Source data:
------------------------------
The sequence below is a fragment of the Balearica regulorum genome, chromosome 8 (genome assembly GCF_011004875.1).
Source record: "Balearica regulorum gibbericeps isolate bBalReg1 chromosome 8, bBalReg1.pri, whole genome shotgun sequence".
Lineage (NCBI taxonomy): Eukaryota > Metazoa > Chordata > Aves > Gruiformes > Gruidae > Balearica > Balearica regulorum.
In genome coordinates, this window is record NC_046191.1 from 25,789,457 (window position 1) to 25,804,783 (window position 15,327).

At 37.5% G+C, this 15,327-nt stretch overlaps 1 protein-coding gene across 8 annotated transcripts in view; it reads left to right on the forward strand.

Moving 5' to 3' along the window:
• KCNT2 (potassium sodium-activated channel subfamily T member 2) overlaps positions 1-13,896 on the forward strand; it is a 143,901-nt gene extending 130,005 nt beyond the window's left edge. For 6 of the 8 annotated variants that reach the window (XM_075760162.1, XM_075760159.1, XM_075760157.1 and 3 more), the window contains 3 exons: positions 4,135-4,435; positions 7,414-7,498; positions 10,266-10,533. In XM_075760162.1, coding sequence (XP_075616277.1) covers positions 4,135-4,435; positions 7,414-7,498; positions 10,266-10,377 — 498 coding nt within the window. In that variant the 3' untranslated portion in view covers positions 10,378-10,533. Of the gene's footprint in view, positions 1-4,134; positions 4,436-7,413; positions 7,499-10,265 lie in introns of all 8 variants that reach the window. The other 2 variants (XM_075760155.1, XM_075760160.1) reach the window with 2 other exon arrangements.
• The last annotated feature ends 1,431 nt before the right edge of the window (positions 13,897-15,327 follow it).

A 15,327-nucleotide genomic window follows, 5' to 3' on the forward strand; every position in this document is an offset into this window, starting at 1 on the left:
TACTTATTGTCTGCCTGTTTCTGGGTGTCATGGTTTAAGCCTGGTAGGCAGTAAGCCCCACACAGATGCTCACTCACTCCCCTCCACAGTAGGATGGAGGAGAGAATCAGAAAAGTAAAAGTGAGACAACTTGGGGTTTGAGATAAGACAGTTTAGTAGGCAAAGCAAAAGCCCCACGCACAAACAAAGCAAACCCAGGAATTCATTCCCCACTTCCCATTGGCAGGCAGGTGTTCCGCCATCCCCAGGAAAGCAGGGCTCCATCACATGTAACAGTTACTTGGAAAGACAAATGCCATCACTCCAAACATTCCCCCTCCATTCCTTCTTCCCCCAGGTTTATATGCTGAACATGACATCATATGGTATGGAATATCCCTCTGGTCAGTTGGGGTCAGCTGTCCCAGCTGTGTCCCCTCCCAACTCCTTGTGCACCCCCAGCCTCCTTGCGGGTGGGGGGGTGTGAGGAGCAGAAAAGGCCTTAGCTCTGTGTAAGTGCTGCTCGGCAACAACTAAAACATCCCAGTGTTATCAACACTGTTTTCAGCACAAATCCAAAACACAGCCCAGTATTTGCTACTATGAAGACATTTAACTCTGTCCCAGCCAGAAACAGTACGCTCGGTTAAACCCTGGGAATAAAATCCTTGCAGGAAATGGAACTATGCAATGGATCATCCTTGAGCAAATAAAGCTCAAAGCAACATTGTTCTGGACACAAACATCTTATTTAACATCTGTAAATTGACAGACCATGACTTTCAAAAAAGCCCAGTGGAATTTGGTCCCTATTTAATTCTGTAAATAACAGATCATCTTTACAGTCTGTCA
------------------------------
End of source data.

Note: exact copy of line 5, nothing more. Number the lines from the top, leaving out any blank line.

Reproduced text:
At 37.5% G+C, this 15,327-nt stretch overlaps 1 protein-coding gene across 8 annotated transcripts in view; it reads left to right on the forward strand.